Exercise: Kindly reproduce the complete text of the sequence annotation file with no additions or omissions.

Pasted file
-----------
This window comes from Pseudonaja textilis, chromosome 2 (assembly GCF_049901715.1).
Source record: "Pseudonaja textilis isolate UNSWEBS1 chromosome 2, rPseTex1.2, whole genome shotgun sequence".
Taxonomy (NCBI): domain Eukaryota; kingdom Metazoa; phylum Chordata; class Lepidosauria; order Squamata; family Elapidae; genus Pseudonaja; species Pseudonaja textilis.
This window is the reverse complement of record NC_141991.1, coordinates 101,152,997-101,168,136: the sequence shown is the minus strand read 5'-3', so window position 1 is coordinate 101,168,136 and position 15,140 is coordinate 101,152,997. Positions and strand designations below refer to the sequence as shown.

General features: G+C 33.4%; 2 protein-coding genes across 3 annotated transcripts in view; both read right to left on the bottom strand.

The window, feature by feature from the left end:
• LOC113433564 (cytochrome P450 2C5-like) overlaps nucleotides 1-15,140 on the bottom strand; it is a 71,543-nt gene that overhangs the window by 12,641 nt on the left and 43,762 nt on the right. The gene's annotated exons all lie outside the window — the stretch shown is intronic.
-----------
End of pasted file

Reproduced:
This window comes from Pseudonaja textilis, chromosome 2 (assembly GCF_049901715.1).
Source record: "Pseudonaja textilis isolate UNSWEBS1 chromosome 2, rPseTex1.2, whole genome shotgun sequence".
Taxonomy (NCBI): domain Eukaryota; kingdom Metazoa; phylum Chordata; class Lepidosauria; order Squamata; family Elapidae; genus Pseudonaja; species Pseudonaja textilis.
This window is the reverse complement of record NC_141991.1, coordinates 101,152,997-101,168,136: the sequence shown is the minus strand read 5'-3', so window position 1 is coordinate 101,168,136 and position 15,140 is coordinate 101,152,997. Positions and strand designations below refer to the sequence as shown.

General features: G+C 33.4%; 2 protein-coding genes across 3 annotated transcripts in view; both read right to left on the bottom strand.

The window, feature by feature from the left end:
• LOC113433564 (cytochrome P450 2C5-like) overlaps nucleotides 1-15,140 on the bottom strand; it is a 71,543-nt gene that overhangs the window by 12,641 nt on the left and 43,762 nt on the right. The gene's annotated exons all lie outside the window — the stretch shown is intronic.